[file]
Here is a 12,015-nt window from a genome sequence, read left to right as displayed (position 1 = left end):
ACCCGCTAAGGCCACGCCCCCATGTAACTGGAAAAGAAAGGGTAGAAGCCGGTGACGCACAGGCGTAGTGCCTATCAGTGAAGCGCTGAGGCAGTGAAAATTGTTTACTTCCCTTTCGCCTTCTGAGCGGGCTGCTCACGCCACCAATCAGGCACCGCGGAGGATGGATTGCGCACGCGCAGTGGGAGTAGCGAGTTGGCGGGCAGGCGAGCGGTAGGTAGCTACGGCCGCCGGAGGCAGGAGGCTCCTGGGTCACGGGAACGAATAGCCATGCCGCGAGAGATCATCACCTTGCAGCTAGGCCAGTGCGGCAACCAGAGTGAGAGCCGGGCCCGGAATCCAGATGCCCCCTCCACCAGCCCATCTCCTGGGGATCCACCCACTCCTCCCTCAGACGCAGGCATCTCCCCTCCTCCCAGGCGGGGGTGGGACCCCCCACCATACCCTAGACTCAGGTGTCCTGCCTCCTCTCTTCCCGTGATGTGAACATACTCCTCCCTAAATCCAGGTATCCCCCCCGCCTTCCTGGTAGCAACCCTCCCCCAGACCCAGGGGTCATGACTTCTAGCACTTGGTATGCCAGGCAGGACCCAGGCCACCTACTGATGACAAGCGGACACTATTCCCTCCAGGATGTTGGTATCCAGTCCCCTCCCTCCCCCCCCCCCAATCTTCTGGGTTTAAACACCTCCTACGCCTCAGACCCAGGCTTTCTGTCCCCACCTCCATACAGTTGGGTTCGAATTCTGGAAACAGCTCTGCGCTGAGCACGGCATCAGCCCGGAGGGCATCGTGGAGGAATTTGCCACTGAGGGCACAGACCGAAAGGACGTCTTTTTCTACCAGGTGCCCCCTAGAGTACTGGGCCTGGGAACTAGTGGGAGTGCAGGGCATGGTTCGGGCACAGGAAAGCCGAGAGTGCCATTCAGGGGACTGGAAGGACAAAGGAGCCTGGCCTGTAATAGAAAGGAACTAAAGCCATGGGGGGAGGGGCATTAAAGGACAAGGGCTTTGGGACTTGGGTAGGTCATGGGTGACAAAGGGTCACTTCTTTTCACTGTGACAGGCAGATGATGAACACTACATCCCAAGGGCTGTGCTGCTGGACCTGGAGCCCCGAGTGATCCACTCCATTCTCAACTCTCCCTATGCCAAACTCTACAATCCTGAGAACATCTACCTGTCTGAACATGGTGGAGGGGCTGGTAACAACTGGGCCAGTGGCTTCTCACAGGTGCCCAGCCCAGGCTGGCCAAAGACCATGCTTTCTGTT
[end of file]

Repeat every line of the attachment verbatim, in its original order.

Here is a 12,015-nt window from a genome sequence, read left to right as displayed (position 1 = left end):
ACCCGCTAAGGCCACGCCCCCATGTAACTGGAAAAGAAAGGGTAGAAGCCGGTGACGCACAGGCGTAGTGCCTATCAGTGAAGCGCTGAGGCAGTGAAAATTGTTTACTTCCCTTTCGCCTTCTGAGCGGGCTGCTCACGCCACCAATCAGGCACCGCGGAGGATGGATTGCGCACGCGCAGTGGGAGTAGCGAGTTGGCGGGCAGGCGAGCGGTAGGTAGCTACGGCCGCCGGAGGCAGGAGGCTCCTGGGTCACGGGAACGAATAGCCATGCCGCGAGAGATCATCACCTTGCAGCTAGGCCAGTGCGGCAACCAGAGTGAGAGCCGGGCCCGGAATCCAGATGCCCCCTCCACCAGCCCATCTCCTGGGGATCCACCCACTCCTCCCTCAGACGCAGGCATCTCCCCTCCTCCCAGGCGGGGGTGGGACCCCCCACCATACCCTAGACTCAGGTGTCCTGCCTCCTCTCTTCCCGTGATGTGAACATACTCCTCCCTAAATCCAGGTATCCCCCCCGCCTTCCTGGTAGCAACCCTCCCCCAGACCCAGGGGTCATGACTTCTAGCACTTGGTATGCCAGGCAGGACCCAGGCCACCTACTGATGACAAGCGGACACTATTCCCTCCAGGATGTTGGTATCCAGTCCCCTCCCTCCCCCCCCCCCAATCTTCTGGGTTTAAACACCTCCTACGCCTCAGACCCAGGCTTTCTGTCCCCACCTCCATACAGTTGGGTTCGAATTCTGGAAACAGCTCTGCGCTGAGCACGGCATCAGCCCGGAGGGCATCGTGGAGGAATTTGCCACTGAGGGCACAGACCGAAAGGACGTCTTTTTCTACCAGGTGCCCCCTAGAGTACTGGGCCTGGGAACTAGTGGGAGTGCAGGGCATGGTTCGGGCACAGGAAAGCCGAGAGTGCCATTCAGGGGACTGGAAGGACAAAGGAGCCTGGCCTGTAATAGAAAGGAACTAAAGCCATGGGGGGAGGGGCATTAAAGGACAAGGGCTTTGGGACTTGGGTAGGTCATGGGTGACAAAGGGTCACTTCTTTTCACTGTGACAGGCAGATGATGAACACTACATCCCAAGGGCTGTGCTGCTGGACCTGGAGCCCCGAGTGATCCACTCCATTCTCAACTCTCCCTATGCCAAACTCTACAATCCTGAGAACATCTACCTGTCTGAACATGGTGGAGGGGCTGGTAACAACTGGGCCAGTGGCTTCTCACAGGTGCCCAGCCCAGGCTGGCCAAAGACCATGCTTTCTGTT